There are many parallels between the world of politics and that of the physical sciences, but some major differences, of course, too. The upcoming election in my province of residence within Canada (Quebec), as well as the unstable and too often brutal reality in many other jurisdictions across the globe, has brought politics to the forefront of this engineer's brain.
To be honest, when I turned eighteen, and obtained the right to vote, I had little interest in politics (I probably could not have named my province's Premier at the time). My feeling is that today, this age group is more worldly than I was. However, until we truly grow roots where we live, be it through having kids or buying real estate, politics are usually quite far from one's mind.
As an adolescent with an interest in science, I had a kind of skewed view of what people should focus on. My father explained to me that not everyone needed to know science, but everyone needed to be involved in democracy, be politically literate, and cast a vote. I thought that if the choice was one or the other, people should be scientifically literate.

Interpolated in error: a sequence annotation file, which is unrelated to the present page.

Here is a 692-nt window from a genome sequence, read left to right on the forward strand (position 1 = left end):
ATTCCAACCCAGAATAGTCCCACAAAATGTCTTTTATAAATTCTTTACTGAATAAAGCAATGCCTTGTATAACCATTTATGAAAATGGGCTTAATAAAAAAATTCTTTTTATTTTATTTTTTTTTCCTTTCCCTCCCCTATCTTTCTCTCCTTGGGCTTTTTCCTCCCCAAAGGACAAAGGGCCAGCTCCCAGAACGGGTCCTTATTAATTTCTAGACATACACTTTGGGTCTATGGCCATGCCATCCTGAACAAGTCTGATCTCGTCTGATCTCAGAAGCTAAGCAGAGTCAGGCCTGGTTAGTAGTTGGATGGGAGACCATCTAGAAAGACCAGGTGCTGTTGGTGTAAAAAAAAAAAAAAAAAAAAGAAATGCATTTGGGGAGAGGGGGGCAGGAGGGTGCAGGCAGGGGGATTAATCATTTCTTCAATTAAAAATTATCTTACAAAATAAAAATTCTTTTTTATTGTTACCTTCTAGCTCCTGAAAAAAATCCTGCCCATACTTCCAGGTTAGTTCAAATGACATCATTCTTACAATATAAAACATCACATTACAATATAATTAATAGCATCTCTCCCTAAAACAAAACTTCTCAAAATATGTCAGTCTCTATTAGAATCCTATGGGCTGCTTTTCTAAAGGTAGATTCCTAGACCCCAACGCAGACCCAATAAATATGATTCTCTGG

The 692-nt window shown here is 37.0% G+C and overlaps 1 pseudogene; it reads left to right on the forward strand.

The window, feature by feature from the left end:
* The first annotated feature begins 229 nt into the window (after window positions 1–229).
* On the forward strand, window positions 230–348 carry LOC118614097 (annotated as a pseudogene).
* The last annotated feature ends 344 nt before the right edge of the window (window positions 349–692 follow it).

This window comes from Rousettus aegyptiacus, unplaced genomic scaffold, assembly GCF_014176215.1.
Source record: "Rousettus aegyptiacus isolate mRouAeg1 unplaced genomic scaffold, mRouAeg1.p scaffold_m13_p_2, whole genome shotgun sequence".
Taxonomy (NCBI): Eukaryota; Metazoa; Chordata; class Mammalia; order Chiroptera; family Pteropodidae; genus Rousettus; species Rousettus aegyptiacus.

Now that I am older and hopefully wiser, I see that we were both wrong. People should have a minimum literacy with both science and politics. If we do not understand the basic science behind an energy crisis or global warming, how can we establish who has the best energy or environmental policies? We certainly cannot trust most journalists to inform us - for two reasons: (1) they often work for a media company with a political agenda and (2) they rarely possess a basic background in science themselves.
The most interesting contrast between science and politics that I see is as follows...
Learning science is one of the hardest things a person can do. It often forces us to shift the way in which we see the world. The process is demanding, but is ultimately rewarding, because it allows us to interact with nature in a deeper, more meaningful way. If we continue down this road, we become empowered with the means to shape our environment - we become engineers.
Thursday, March 20, 2014
Subscribe to: Posts (Atom)